Ryan Smyth worked in television broadcasting for 15 years (including his role as senior technical director at The Sports Network) before launching his sports science technology company, The Park Sports Facility, Inc. The Park provides sports organizations and elite training facilities with the tools and technical support necessary to run a smooth and highly functioning sports science platform. Some of the organizations The Park has worked with include the Ontario Hockey League, the Anaheim Ducks, and high-performance gyms such as Elite Training Systems in Whitby, Ontario. For the latest news and tricks of the trade, follow Ryan on Twitter at @the_park_sports.
Freelap USA: Managing training and recovery data requires a lot of cleaning because even automated data from devices and sensors has limitations. While some equipment and software companies claim streamlined solutions, could you share the difficulties of dealing with sports technology in team environments?
Ryan Smyth: When working with a team, the data collected can be useful for a number of different people, for a number of different reasons. And each of these people needs to look at their own specific piece of the puzzle, in their own specific way. So, while many products offer real-time metrics, there’s just not a quick one-size-fits-all way of organizing things yet.
It’s important to know the shortcomings of the technology, look for the key metrics that shape decisions, and focus on those that have the greatest impact at the moment. Past that, know what’s right and what’s wrong with the data you are collecting and get rid of the garbage, so you’re tracking the same things the same way over time.Determine key metrics & focus on data with the greatest impact; know a technology’s shortcomings. Click To Tweet
Freelap USA: Some software companies are claiming proprietary algorithms for forecasting injuries based on reported data only. While subjective data is useful and valid, many objective measures are essential. Could you go into managing power and other “hard” data points? Perhaps the jump and barbell technologies available, like Gymaware and Contemplas.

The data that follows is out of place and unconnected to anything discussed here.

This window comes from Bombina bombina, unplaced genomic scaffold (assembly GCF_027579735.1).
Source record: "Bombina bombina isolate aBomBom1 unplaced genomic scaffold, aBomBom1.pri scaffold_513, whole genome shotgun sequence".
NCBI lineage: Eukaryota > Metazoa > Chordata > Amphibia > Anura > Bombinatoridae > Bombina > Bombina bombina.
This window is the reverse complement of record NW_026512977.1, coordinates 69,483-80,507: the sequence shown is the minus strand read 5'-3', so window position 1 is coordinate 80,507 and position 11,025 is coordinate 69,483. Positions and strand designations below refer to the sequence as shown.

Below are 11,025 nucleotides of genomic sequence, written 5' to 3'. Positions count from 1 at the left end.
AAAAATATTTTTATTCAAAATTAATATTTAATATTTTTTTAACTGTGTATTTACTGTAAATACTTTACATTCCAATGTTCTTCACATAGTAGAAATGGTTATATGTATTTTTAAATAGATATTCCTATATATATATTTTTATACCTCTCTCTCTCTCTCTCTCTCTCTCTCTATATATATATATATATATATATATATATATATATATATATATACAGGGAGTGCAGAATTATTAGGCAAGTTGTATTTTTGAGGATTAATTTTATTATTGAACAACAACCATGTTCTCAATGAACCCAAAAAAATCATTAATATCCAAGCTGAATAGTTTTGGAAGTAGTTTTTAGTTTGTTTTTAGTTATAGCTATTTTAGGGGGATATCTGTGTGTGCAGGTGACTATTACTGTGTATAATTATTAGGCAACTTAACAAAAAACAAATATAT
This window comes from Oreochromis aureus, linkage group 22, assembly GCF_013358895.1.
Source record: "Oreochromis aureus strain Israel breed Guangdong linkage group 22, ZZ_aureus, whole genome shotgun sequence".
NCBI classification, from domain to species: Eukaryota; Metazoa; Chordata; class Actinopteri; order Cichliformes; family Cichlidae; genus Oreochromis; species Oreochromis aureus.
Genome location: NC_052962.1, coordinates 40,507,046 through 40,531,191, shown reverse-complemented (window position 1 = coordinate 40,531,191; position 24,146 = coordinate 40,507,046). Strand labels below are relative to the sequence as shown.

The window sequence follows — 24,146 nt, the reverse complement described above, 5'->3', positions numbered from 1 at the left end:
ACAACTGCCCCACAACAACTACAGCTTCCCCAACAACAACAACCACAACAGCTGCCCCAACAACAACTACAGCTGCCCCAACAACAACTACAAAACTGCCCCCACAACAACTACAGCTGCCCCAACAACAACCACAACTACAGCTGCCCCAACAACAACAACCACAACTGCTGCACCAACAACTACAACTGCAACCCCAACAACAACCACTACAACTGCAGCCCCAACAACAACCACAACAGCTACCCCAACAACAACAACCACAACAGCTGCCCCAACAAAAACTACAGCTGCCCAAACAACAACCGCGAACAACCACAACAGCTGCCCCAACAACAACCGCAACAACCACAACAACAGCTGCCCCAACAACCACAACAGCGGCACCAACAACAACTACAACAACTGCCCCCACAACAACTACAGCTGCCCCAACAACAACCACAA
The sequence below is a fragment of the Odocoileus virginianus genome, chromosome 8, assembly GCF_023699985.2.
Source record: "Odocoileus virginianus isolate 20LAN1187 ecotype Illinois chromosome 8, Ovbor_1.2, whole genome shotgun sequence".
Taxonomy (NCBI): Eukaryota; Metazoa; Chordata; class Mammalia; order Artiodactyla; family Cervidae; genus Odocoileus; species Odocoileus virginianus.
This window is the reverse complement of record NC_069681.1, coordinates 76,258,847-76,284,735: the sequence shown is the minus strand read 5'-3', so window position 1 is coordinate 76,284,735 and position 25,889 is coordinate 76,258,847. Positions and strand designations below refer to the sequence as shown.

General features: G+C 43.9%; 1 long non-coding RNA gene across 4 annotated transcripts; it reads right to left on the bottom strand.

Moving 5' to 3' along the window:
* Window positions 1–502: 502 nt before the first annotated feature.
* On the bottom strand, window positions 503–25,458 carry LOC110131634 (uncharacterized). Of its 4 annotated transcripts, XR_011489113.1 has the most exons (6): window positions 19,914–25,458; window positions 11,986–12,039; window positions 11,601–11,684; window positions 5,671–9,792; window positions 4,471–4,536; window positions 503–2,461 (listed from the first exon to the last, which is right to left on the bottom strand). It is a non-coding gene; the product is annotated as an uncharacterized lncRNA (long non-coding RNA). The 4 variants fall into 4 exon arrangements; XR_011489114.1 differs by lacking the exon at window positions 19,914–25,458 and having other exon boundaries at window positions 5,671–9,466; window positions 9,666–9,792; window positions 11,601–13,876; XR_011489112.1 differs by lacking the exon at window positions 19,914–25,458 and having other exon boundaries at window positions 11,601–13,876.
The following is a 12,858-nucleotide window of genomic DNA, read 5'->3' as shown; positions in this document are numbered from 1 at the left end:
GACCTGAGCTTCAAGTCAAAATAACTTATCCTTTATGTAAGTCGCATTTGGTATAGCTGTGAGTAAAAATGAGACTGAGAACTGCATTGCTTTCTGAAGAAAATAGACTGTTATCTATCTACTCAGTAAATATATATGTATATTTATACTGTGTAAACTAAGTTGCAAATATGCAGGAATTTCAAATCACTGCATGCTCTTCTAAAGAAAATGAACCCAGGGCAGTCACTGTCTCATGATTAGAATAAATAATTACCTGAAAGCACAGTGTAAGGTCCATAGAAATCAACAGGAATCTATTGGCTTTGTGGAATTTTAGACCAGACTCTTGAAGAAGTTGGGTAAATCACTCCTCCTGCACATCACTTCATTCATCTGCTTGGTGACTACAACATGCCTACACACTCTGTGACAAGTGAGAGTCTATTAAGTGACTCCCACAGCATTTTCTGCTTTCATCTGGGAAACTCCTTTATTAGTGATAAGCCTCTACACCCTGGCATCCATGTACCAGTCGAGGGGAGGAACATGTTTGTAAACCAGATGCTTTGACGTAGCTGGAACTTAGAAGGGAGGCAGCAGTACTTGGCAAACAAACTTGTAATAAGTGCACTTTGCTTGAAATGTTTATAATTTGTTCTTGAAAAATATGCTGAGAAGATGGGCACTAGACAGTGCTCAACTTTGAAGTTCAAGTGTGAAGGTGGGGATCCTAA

Ryan Smyth: “Hard” data is what everyone is either already working with or should be. It’s the easiest and quickest data to turn to in order to make snap decisions. Many technologies offer quick answers to common metrics, be that velocity, time, force, or power. Gymaware, 1080 Sprint, and Contemplas are all wonderful tools to use to grab these types of data points. However, it’s important to note that each metric has its own unique meaning to the player you are observing. We don’t all share the same DNA; we don’t all play the same position or the same amount of minutes. So, in a team environment, you need to keep your focus on the individual, not the team average.
Ultimately, it’s always worthwhile to spend time with the data collected and truly understand its meaning. And to weigh that against the subjective data that’s available to you as well. The more you know…
Freelap USA: Skate velocity is much harder to assess but is a direct measure of what coaches want to know—speed ice. Could you get into profiling athletes with such tools as the 1080 Sprint versus Timing Gates? What about the emerging rise of IMUs for motion analysis?
Ryan Smyth: Skate velocity is a tough one. There are a few challenges here. First, it can be a hard sell to get players interested in wearing a device while they’re on the ice. And even if they do, you’re limited to collecting data in practice scenarios, which isn’t necessarily a great indicator as to what is actually happening during a real game, but it’s as close as it gets for now.
The 1080 Sprint is great because you can show left versus right, work on overspeed or resistance, and show power, force, speed, and time as soon as the player skates up and steps on the ice. The only issue is that you need to be on the ice with them. So it can be a bit cumbersome.